Co. Chef Jim Lahey on Homemade Pizza and Infecting Himself with Hookworms
Jim Lahey makes awesome pizzas and awesomer home remedies.
Jim Lahey revolutionized home bread making with the simple no-knead technique he perfected at the Sullivan Street Bakery. He then turned his attention to pizza, dishing up inventive pies at Chelsea pizzeria Co. And now you can make Jim's pizza at home. He's got a new cookbook out called My Pizza: The Easy No-Knead Way to Make Spectacular Pizza at Home. We called him up to learn more about making pizza at home and ended up learning a hell of a lot more than we ever wanted to know about infecting oneself with hookworms.
I think people are intimidated to make pizza at home when it's so easy to call for delivery. How easy is it to make pizza at home?
How hard or easy is it to boil an egg or cook it? I don't think it's more difficult than any other food people can process. When you make a steak or burger or roast a chicken, a certain set of things are useful to know. ... Some people have prejudices of what they're used to eating or seeing, whether it's watching Melissa Clark [make pizza] on a JetBlue flight [television] or [eating at] their local pizzeria. When they go to make pizza, they're going to emulate that. At the end of the day, you'll enjoy the things based on experience. ... I wrote my book for people to create their experience and open up the dialogue for that experience: how we make food and dressing a pie and cooking it. I can't control their baggage, and that can be the standards they're used to. There's social discourse with food about how popularized food is by food blogs. Every assistant I have has a food blog. Food in its digital form is feeding the latest bubble, but the book I wrote is not trying to confront that, but to give people the basic tools to have fun and make pizza at home.
What's the essential equipment people need to buy?
A good pizza stone. You can go online and find a kiln supply store and find a kiln tile you can cook on. You'll want to season it first, though. Take a batch of dough and practice dough-making techniques and get it dirty and cook off anything that might not be nice in it. If you don't have a good pizza stone, take a 12- to 14-inch Lodge cast-iron skillet or griddle and use that. And then you have to have a reasonably good but not great oven and know how your oven works. It's a matter of looking around in your kitchen and having fun. Practice the thing that you're making and look at the results. You can follow the recipe to the letter and be blown away because it exceeds expectations, or you can follow the instructions and not be blown away because it falls short of your expectations, but you won't know until you try it out. The book really just wanted to open the dialogue.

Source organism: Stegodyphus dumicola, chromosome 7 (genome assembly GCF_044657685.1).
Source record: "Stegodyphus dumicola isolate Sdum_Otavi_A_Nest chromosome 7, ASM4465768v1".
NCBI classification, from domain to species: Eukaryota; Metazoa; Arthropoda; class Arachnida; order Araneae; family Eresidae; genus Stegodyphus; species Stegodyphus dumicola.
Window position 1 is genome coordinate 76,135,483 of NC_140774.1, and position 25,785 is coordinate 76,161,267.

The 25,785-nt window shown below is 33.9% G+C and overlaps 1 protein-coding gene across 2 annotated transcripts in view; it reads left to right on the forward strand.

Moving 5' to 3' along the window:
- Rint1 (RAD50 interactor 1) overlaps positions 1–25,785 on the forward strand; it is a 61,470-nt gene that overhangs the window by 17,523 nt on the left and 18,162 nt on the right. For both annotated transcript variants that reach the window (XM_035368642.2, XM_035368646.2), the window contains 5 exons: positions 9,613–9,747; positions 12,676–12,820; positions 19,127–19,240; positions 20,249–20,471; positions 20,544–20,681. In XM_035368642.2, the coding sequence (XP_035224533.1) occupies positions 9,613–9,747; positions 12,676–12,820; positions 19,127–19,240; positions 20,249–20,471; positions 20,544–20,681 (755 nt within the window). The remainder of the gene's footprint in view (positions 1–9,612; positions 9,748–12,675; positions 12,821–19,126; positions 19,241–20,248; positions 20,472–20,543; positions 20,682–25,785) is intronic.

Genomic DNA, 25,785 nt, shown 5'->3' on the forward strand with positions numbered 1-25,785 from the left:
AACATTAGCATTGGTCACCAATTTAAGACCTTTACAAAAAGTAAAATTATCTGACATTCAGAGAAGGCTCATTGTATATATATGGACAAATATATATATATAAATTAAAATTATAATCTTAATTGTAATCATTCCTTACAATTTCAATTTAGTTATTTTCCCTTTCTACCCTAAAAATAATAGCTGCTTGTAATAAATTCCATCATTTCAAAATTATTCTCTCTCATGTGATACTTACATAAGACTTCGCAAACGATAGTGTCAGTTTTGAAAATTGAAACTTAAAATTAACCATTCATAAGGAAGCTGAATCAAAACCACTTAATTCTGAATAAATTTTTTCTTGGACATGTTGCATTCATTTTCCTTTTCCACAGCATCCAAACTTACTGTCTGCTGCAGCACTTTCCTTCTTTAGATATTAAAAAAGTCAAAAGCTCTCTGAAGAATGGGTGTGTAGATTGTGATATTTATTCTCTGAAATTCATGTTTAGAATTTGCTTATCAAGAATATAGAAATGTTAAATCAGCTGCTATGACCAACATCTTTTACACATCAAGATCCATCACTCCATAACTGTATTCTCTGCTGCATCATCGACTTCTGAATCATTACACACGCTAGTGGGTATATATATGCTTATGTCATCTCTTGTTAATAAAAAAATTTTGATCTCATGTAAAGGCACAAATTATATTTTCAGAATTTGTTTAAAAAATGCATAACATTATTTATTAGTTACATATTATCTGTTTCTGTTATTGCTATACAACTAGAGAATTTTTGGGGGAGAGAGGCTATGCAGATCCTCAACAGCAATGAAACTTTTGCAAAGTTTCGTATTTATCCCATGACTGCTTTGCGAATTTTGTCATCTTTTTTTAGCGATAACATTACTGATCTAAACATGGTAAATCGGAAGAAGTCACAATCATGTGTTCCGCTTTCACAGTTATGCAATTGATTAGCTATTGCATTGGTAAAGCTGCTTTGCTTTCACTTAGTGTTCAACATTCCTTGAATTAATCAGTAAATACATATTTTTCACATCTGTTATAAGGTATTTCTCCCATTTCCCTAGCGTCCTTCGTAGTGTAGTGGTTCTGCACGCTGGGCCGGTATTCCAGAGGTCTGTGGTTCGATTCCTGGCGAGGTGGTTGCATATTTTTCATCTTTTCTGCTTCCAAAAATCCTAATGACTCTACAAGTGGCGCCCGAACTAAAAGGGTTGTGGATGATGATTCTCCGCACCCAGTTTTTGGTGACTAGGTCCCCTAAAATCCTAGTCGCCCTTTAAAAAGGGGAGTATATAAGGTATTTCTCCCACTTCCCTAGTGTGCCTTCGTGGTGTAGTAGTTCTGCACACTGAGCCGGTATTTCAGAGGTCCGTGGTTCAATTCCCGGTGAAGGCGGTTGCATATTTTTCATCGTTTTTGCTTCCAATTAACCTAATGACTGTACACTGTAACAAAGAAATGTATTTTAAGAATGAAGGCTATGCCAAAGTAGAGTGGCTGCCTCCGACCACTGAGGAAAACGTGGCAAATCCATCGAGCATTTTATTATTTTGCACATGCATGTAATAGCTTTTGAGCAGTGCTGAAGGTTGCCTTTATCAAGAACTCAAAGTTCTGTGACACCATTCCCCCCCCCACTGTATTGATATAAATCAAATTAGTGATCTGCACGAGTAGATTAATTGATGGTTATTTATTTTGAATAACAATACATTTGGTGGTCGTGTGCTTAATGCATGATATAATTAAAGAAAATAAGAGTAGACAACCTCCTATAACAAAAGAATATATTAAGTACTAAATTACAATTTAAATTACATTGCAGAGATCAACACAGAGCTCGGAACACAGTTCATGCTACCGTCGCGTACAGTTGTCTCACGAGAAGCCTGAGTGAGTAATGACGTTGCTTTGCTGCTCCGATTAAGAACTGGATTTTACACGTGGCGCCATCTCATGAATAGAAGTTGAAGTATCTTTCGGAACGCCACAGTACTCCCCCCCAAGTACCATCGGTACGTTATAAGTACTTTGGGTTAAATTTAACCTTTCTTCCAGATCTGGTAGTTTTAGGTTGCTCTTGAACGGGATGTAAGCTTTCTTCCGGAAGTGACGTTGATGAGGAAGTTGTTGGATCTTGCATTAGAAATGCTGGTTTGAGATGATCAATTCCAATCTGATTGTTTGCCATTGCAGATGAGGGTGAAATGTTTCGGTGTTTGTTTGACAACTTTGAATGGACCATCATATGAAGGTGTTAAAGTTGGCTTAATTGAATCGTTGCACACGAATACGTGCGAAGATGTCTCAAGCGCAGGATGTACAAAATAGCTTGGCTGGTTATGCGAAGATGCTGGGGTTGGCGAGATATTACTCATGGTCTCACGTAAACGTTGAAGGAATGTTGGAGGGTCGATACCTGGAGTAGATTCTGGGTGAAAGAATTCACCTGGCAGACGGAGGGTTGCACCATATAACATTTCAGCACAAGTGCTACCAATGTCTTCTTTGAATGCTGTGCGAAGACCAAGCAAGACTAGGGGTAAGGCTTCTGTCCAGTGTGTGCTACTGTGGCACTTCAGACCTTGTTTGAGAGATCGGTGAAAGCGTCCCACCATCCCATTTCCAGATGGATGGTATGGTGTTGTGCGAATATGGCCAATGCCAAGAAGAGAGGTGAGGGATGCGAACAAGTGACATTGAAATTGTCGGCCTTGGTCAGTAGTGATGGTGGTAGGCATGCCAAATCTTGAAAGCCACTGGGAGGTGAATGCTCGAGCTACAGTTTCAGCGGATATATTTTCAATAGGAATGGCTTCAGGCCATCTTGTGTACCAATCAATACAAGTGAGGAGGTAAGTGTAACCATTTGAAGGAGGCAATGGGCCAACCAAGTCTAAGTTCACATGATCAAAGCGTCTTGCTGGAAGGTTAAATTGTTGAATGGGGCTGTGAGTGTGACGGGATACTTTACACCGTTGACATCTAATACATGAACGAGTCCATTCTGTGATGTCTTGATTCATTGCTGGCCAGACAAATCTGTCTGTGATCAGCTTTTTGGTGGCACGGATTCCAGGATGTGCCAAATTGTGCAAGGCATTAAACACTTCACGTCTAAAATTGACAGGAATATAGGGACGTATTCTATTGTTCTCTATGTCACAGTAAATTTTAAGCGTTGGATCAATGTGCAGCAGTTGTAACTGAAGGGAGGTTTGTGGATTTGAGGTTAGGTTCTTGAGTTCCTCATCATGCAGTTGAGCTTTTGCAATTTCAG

A home oven isn't as hot as a pizza one, though. How high do you need to go?
If you have the fancy equipment and gizmos like lasers you're looking for up to 600 or greater, that's awesome, but if not, that's OK, too.
What's the most popular pizza sold at Co.?
The Margherita, which, regardless, is ultimately the test. You couldn't open a pizzeria and not have a good Margherita pizza. And the Popeye, our spinach pie.
How do you come up with the ideas for your toppings?
99.9 percent of all your ideas sound great and look good on paper. Well, maybe 95 percent. I'll do this, I'll do that, but usually they aren't that interesting at least to inspire reproduction. However, I would say if the dish works well in pasta, then there's a pizza equivalent out there. Lots of recipes I came up with are inspired by pasta. Or vice versa. Any types of pizza you wouldn't ever do?
I'm not suggesting barbecue chicken à la Spago, which to me is the height of culinary irresponsibility but fun for the hipster chef club. But then again the hipster chef crowd looks at people doing pizza as toilet paper and as an affront to cuisine. The hipster chef culture is at an identity crisis point between selling out and just doing what you love to do, which at the end of the day is what we should all be doing: doing what you love to do and having fun.
OK, so what I've really been wanting to ask you is about the hookworms that you revealed you infected yourself with in a New York magazine article.
Oh, follow-up! That coughing I have right now is the last of that syndrome. That's when the worms I infected myself with became adults and got in my lungs and caused an irritation that resembles pneumonia. There's inflammation with mucus and they got in the GI tract and small intestine. The reason I did this is because I hate taking medicine. As a 45-year-old guy, I had aches and pains in my joints and I had a history of asthma, which is considered to be autoimmune. It's not a wheat allergy, but I'm kind of allergic to inhaling wheat, and I wanted to kind of see if I could find a therapy that could make my body happy. After I infected myself, I had the heebie-jeebies and had moments of regret: What did I do to myself? I had the same experience when I foraged for mushrooms in the woods and I saw ovolo mushrooms and I sautéed them and had them in pasta and after I thought, Oh, what if I'm mistaken and it's a type of [poisonous] amanita. Either I'm really smart or a jackass.
How did you find out about this hookworm cure?
Radiolab. I love NPR. It's the best, even in the digital age.
So did it work?
Since I've undergone treatment, I have had some of the weirdest side symptoms. I ate at a restaurant opening which will remain nameless and had the most bizarre food allergy. Remember that movie, Hitch? I had an allergic reaction similar to the one in that movie. I'd never had that reaction. That or they served me a cockroach or poison ivy.
Check back in tomorrow, when Jim discusses the parallels between fine arts and culinary arts.
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